Netflix and Comcast have cut a deal that will hopefully see customers getting a better service. Netflix, the online streaming giant, remains keenly interested in improving its service, and in order to smooth out any internet bumps it has been experiencing, a new deal has been made. The announcement was not particularly flashy, just six lines were in the news release, but this may have knock on effects on issues such as net neutrality.
The two companies announced that they would like to achieve a more direct link between themselves, but the full implications of this are currently unclear. Comcast has just finished buying up Time Warner cable in a $46 billion dollar deal that will see it reach 30 million customers, up %50 from its current base. This also gave Comcast control over NBC, Bravo and E!, not to mention Universal Studios. The company now represents one the largest vertically integrated entertainment companies in the US, that can produce, and deliver content, entirely under one corporate roof. Indeed, sooner or later the political influence and market power of Comcast is highly likely to land on the plate of the federal government.
Some have suggested that cutting a deal with Netflix might even be a way to head off potential criticism of Comcast before it becomes an issue. As the chief regulator, the FCC has made sure that so far Comcast has stuck to net neutrality rules, and this regulatory pressure is likely to continue despite federal court rulings that have undermined it recently. The principle of net neutrality is that all data passed over the internet should be treated equally, no matter what variation in use takes place. So Netflix should have as equal access for its streaming service as NBC, even given NBC’s closer corporate links with Comcast.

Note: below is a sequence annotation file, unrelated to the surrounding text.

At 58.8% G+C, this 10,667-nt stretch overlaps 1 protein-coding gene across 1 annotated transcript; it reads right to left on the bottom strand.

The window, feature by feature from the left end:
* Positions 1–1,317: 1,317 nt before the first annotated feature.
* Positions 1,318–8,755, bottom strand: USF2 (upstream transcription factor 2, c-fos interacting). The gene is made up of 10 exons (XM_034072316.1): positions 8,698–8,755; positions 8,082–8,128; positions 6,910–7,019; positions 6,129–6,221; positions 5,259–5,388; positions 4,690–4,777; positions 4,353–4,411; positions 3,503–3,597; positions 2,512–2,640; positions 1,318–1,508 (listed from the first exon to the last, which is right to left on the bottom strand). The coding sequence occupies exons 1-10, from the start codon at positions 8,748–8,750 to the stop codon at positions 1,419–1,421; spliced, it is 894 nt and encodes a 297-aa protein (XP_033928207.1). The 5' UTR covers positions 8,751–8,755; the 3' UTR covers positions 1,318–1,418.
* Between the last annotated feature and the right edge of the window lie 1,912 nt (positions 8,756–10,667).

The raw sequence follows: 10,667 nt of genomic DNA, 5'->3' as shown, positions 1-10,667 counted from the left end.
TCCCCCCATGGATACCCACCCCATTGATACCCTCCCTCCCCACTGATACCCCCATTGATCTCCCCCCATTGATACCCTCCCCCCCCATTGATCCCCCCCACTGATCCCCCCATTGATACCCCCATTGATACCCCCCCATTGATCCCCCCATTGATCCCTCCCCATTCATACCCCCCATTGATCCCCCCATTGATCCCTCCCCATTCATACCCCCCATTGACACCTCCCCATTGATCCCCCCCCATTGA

Comcast has in the past been criticised for breaching rules on net neutrality when it has come to peer-to-peer sharing. This form of sharing is often closely associated with illegal sharing of copyrighted material between consumers. However, in this instance it led to Comcast computers contacting file sharing sites and pretending to be users. At the time some believed that this constituted a form of Denial-of-service attack, but Comcast defended itself by saying that any Comcast customer could still contact the site, and that the interference was necessary to stop the network being overwhelmed by the amount of sharing taking place.
The current discussions between Netflix and Comcast have been taking place over several months are intended to enable a multi-year agreement for Netflix services for Comcast users. However, what is clear is that Netflix will be paying Comcast for an improved service for its customers, but what does this mean for other internet streaming services? Will other sites have to pay for equivalent access? This is questionable in face of the principle of net neutrality. However, currently Netflix represents 32% of internet traffic in North America each evening, and so a closer working relationship between it and Comcast was perhaps inevitable.
Time will tell if the deal cut between Netflix and Comcast is good for consumers, whilst still allowing smaller companies access, even while they don’t have Netflix’s deep pockets.
By Andrew Willig